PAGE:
'Hard work ahead' to alleviate ER delays, Ottawa Hospital says
Paramedics held 'hostage' dropping off patients, city complains
The Ottawa Hospital says there's "a lot of hard work" to do to speed up the time it take to receive patients arriving at its emergency departments by ambulance, allowing paramedics to get back out on the road.
The acknowledgement comes after the city's emergency services manager scolded the hospital for holding up paramedics and potentially putting patients' lives at risk.
As CBC reported Monday, the Ottawa Paramedic Service was without a single available ambulance to respond to medical emergencies 329 times from January to August, a total of 138.4 hours.
The situation is referred to as "level zero," and it typically occurs when ambulances are tied up off-loading patients at the hospital. In one instance earlier this year, the city was at level zero for seven hours and 40 minutes.
Speaking to CBC, the city's emergency services manager, Anthony Di Monte, laid the blame squarely on The Ottawa Hospital, which he blamed for holding paramedics "hostage" and contributing to increasing morbidity and mortality rates.
The Ottawa Hospital did not directly address Di Monte's comments, but did acknowledge the city's report on the matter, also released Monday.
"We welcome this report as it shows that by working together, we can find better solutions to decrease ambulance offload times and provide the best care possible for patients in our community," said Dr. Guy Hebert, head of emergency medicine at The Ottawa Hospital, in a statement.
While paramedics aim to transfer patients over to hospital staff within 30 minutes, it's typically taking closer to 90 minutes at The Ottawa Hospital's Civic and General campuses.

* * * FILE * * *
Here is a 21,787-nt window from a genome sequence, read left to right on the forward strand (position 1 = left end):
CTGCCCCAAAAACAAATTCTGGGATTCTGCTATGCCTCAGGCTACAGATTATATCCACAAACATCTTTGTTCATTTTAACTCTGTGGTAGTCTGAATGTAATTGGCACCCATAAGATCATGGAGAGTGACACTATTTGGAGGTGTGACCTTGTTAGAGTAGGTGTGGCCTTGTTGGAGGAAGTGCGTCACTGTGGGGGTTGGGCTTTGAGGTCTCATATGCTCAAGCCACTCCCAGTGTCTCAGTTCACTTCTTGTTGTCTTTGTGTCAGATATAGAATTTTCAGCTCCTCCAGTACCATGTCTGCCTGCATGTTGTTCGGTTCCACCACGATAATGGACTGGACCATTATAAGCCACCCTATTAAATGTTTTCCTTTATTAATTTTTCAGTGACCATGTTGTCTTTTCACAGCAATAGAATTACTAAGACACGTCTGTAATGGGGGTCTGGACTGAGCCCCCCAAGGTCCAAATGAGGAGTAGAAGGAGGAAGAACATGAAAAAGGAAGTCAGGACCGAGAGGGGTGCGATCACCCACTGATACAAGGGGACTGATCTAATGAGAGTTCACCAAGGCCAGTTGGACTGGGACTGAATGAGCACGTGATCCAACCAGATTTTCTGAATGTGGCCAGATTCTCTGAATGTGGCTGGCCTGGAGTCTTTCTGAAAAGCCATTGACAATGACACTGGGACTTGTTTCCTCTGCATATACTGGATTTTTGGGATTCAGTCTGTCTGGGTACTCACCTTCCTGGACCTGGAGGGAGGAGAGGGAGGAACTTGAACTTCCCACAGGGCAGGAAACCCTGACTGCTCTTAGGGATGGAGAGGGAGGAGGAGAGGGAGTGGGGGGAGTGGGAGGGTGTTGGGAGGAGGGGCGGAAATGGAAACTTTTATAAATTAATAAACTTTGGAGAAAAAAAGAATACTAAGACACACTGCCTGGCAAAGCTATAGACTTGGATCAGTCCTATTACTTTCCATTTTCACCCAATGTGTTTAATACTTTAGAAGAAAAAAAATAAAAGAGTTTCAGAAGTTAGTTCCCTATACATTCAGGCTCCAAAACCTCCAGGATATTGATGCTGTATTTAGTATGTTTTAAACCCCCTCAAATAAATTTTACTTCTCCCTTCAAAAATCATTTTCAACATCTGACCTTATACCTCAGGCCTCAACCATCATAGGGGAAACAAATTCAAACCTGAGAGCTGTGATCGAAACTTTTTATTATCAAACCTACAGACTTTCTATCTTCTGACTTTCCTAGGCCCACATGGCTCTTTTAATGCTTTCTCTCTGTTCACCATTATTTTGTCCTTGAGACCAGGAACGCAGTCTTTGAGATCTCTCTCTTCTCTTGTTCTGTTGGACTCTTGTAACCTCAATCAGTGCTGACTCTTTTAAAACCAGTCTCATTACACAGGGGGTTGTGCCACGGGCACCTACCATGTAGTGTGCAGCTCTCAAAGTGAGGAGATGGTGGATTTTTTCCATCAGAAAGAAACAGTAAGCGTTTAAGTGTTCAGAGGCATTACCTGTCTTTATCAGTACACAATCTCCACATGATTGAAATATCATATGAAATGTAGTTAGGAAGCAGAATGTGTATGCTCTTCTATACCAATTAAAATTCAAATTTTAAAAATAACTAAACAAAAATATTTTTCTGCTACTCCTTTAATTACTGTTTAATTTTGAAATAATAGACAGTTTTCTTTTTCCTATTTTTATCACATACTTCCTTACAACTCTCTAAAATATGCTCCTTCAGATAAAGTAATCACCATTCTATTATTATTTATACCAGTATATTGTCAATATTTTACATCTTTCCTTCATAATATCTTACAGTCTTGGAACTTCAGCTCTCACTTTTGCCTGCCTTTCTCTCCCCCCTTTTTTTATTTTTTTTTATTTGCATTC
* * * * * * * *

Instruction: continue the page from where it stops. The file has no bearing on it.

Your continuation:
Hebert referred to current pilot projects aimed at reducing the amount of time ambulances must wait to transfer patients. For example, dedicating emergency room nurses to that task could take the pressure off other staff.
"There remains a lot of hard work ahead even as we implement these new measures," Hebert wrote. "Transitioning patients into care in our Emergency Department is a top priority, and we will continue working with our partners to ensure the safe and efficient care of all who need it."
Long delays no surprise to paramedics
The Ottawa Paramedic Association agreed it's up to hospitals to fix the problem.
"We hear the level zero alarms going off every day in the city, and we're aware that that means that there are no longer any paramedics and ambulances available to respond to 911 calls," association president Darryl Wilton said.
The result, Wilton said, is that patients need to wait longer for care, and neighbouring communities are left without service while their own paramedics answer calls in Ottawa.
Wilton said emergency room staff aren't to blame.
"What we're seeing in the hospitals is that in the emergency department, the physicians and nurses are extremely overworked. They're very, very busy. They have far too many patients," Wilton said.
Health Minister Christine Elliott said the province has taken steps to minimize the impact on people who need critical care, including allowing paramedics to drop off patients at other institutions such as mental health crisis centres.
"This will help free up hospital beds for patients who need them most, and will get ambulances back on the road faster," Elliott said in a statement.
The government also says it's spending more to grow land ambulance services in Ontario this year and next.
Have you faced long waits for an ambulance, or been rushed to the hospital only to sit on a stretcher for a long period of time? CBC would like to hear about your experience. Email Laura.Osman@CBC.ca.